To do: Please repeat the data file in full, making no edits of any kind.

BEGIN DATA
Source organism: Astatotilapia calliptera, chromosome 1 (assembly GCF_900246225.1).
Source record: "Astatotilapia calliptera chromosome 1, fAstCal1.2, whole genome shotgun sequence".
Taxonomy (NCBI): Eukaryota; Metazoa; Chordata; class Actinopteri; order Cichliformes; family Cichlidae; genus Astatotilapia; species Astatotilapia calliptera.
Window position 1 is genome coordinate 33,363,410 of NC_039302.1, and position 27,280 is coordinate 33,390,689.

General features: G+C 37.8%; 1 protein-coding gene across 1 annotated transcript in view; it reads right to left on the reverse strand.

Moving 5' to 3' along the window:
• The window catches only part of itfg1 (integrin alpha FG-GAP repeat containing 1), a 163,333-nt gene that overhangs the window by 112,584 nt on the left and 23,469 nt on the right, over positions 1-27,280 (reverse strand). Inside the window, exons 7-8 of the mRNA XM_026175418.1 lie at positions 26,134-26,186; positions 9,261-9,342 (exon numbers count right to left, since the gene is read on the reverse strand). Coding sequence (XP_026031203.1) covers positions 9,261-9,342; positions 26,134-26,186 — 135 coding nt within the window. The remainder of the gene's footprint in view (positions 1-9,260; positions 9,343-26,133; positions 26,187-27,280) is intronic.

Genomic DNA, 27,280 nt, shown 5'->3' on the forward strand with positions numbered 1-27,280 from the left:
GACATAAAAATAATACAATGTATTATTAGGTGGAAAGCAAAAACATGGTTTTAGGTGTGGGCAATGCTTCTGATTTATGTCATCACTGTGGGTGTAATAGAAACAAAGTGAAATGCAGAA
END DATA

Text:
Source organism: Astatotilapia calliptera, chromosome 1 (assembly GCF_900246225.1).
Source record: "Astatotilapia calliptera chromosome 1, fAstCal1.2, whole genome shotgun sequence".
Taxonomy (NCBI): Eukaryota; Metazoa; Chordata; class Actinopteri; order Cichliformes; family Cichlidae; genus Astatotilapia; species Astatotilapia calliptera.
Window position 1 is genome coordinate 33,363,410 of NC_039302.1, and position 27,280 is coordinate 33,390,689.

General features: G+C 37.8%; 1 protein-coding gene across 1 annotated transcript in view; it reads right to left on the reverse strand.

Moving 5' to 3' along the window:
• The window catches only part of itfg1 (integrin alpha FG-GAP repeat containing 1), a 163,333-nt gene that overhangs the window by 112,584 nt on the left and 23,469 nt on the right, over positions 1-27,280 (reverse strand). Inside the window, exons 7-8 of the mRNA XM_026175418.1 lie at positions 26,134-26,186; positions 9,261-9,342 (exon numbers count right to left, since the gene is read on the reverse strand). Coding sequence (XP_026031203.1) covers positions 9,261-9,342; positions 26,134-26,186 — 135 coding nt within the window. The remainder of the gene's footprint in view (positions 1-9,260; positions 9,343-26,133; positions 26,187-27,280) is intronic.

Genomic DNA, 27,280 nt, shown 5'->3' on the forward strand with positions numbered 1-27,280 from the left:
GACATAAAAATAATACAATGTATTATTAGGTGGAAAGCAAAAACATGGTTTTAGGTGTGGGCAATGCTTCTGATTTATGTCATCACTGTGGGTGTAATAGAAACAAAGTGAAATGCAGAA